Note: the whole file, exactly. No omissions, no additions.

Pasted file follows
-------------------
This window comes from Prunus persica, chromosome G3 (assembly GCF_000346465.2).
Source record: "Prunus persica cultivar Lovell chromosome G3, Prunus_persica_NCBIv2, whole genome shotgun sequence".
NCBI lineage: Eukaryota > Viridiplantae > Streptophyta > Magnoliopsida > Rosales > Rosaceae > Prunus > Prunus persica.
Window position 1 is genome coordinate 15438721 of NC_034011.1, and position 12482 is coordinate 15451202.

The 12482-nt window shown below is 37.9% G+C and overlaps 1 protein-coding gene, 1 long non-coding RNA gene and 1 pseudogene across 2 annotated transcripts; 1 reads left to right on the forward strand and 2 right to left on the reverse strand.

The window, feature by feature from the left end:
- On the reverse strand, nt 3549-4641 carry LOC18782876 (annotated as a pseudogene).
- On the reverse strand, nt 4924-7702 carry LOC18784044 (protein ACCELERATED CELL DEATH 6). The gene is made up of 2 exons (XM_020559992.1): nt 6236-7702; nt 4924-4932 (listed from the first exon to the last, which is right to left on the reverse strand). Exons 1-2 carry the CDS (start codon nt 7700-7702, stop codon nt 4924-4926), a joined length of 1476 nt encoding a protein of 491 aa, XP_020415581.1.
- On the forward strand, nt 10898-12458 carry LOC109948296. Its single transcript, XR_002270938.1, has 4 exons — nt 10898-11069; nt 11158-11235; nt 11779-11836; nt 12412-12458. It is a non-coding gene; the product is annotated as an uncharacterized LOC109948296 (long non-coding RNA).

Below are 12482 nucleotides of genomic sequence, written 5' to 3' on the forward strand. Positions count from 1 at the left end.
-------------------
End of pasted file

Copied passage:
This window comes from Prunus persica, chromosome G3 (assembly GCF_000346465.2).
Source record: "Prunus persica cultivar Lovell chromosome G3, Prunus_persica_NCBIv2, whole genome shotgun sequence".
NCBI lineage: Eukaryota > Viridiplantae > Streptophyta > Magnoliopsida > Rosales > Rosaceae > Prunus > Prunus persica.
Window position 1 is genome coordinate 15438721 of NC_034011.1, and position 12482 is coordinate 15451202.

The 12482-nt window shown below is 37.9% G+C and overlaps 1 protein-coding gene, 1 long non-coding RNA gene and 1 pseudogene across 2 annotated transcripts; 1 reads left to right on the forward strand and 2 right to left on the reverse strand.

The window, feature by feature from the left end:
- On the reverse strand, nt 3549-4641 carry LOC18782876 (annotated as a pseudogene).
- On the reverse strand, nt 4924-7702 carry LOC18784044 (protein ACCELERATED CELL DEATH 6). The gene is made up of 2 exons (XM_020559992.1): nt 6236-7702; nt 4924-4932 (listed from the first exon to the last, which is right to left on the reverse strand). Exons 1-2 carry the CDS (start codon nt 7700-7702, stop codon nt 4924-4926), a joined length of 1476 nt encoding a protein of 491 aa, XP_020415581.1.
- On the forward strand, nt 10898-12458 carry LOC109948296. Its single transcript, XR_002270938.1, has 4 exons — nt 10898-11069; nt 11158-11235; nt 11779-11836; nt 12412-12458. It is a non-coding gene; the product is annotated as an uncharacterized LOC109948296 (long non-coding RNA).

Below are 12482 nucleotides of genomic sequence, written 5' to 3' on the forward strand. Positions count from 1 at the left end.